Have up to Rs 1 lakh in SBI savings account? Check rate effective from today

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Updated: November 1, 2019 4:36:18 PM

With SBI reducing the interest rate on savings account deposits, looking at alternative saving options will become necessary.

 interest rate on savings account deposits, SBI, repo rate, bank savings account rbi,Here are a few alternative avenues to keep your money liquid as well as earn a better return.

Savings Bank Interest Rate: State Bank of India (SBI) has reduced the interest rate on savings bank account deposits from today. Keeping money lying idle in your savings account will earn you lesser interest than before. Currently, this is true for banks like SBI and Bank of Baroda who have lowered the rate of interest on the savings account balance. Effective today i.e. November 1, SBI has cut the interest rate on savings account on balance up to Rs 1 lakh, from 3.5 per cent to 3.25 per cent. The balance above Rs 1 lakh will, however, continue to earn 3 per cent per annum. With SBI reducing the interest rate on savings account deposits, looking at alternative saving options will become necessary.

In the case of Bank of Baroda, the interest rate on a savings account was revised in July and it stands at 3.25 per cent on balance up to Rs 50 lakh, while on balance above that the interest rate is 3.75 per cent. In the case of other banks also, the rate stands lower. The interest rate on savings account for ICICI, revised in 2017 stands at 3.5 on balance below Rs 50 lakh and 4 per cent on balance above that limit.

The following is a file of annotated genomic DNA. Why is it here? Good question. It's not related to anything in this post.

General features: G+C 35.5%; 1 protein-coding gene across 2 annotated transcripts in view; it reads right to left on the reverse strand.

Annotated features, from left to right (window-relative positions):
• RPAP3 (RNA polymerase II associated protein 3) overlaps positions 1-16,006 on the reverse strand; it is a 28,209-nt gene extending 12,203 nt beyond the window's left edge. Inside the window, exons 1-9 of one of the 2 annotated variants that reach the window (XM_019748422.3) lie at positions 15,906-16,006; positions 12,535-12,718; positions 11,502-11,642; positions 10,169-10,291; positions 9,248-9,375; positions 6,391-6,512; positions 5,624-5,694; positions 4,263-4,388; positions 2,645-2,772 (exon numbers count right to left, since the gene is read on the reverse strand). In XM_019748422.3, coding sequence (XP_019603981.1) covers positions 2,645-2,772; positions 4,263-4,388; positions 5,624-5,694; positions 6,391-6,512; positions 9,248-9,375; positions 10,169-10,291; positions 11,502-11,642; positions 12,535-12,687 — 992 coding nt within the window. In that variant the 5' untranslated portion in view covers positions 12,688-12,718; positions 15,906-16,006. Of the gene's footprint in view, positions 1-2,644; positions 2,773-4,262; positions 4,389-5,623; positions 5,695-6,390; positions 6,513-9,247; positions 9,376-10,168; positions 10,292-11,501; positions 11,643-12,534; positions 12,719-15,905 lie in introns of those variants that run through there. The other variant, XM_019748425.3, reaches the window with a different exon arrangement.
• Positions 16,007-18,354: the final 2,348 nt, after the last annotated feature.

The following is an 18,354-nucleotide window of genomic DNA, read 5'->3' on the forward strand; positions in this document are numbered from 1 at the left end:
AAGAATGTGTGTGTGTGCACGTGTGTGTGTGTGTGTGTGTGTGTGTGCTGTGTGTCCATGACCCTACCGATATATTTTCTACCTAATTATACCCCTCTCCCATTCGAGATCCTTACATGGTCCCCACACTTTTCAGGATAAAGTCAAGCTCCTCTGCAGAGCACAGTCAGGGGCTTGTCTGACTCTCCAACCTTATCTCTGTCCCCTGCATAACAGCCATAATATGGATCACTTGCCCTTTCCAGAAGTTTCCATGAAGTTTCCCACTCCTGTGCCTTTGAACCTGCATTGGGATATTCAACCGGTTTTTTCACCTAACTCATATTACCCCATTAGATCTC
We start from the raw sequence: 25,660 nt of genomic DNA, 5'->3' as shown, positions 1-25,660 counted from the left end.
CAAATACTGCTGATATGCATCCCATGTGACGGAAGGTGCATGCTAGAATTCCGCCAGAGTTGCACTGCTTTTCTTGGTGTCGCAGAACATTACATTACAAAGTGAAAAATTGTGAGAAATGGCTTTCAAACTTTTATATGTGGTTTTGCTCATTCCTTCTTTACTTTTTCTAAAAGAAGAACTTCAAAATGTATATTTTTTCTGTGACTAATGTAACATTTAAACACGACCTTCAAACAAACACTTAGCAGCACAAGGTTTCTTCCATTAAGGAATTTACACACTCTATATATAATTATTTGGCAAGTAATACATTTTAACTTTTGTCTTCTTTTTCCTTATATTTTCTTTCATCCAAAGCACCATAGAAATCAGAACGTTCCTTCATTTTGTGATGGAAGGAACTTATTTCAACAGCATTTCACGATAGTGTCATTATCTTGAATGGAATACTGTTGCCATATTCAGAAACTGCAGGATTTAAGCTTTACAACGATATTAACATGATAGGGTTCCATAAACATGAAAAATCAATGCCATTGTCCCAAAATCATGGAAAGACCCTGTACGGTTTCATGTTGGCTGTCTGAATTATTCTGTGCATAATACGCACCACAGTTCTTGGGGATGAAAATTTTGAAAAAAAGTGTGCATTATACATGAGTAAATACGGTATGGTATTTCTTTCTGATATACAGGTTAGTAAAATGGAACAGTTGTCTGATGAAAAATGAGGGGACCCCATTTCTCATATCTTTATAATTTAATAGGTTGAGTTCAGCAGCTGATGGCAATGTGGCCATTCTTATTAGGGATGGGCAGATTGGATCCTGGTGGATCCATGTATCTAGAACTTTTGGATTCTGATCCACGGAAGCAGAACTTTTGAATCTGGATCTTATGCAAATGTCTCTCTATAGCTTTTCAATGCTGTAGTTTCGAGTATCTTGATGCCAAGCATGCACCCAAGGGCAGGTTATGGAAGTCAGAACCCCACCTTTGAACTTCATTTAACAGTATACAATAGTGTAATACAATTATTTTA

In the case of SBI, the interest rate on a savings account is linked to the RBI’s repo rate on balance above Rs 1 lakh. The rate is set at 2.75 per cent below RBI repo rate, with a lower cap of 3 per cent and therefore, for balance above Rs 1 lakh, it continues to offer 3 per cent. Generally, the savings bank interest calculation is done on a daily basis on the daily closing balance in the Account and the interest is paid quarterly in March, June, September and December to the depositors.

Money lying in the bank savings account comes with high liquidity and is accessible at short notice. Therefore, most financial planners suggest keeping a portion of emergency funds in a bank savings account where funds can be withdrawn using an ATM or can be transferred online.

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With interest rate coming down, the rates of several other banks may come down from 3.5 to 4 per cent that they are offering now.

If you are looking for alternative avenues to keep your money liquid as well as earn a better return, you may consider saving through short term mutual funds. The second option is to save in liquid mutual fund schemes. Within banks, you may consider opening a sweep-in fixed deposit which comes with easy liquidity and better returns. You can withdraw any amount from such FDs while the balance continues to earn a higher rate. Alternatively, as the fourth option, you may consider opening a savings account in the post office which continues to give 4 per cent and is backed by sovereign guarantee irrespective of the balance in the account.

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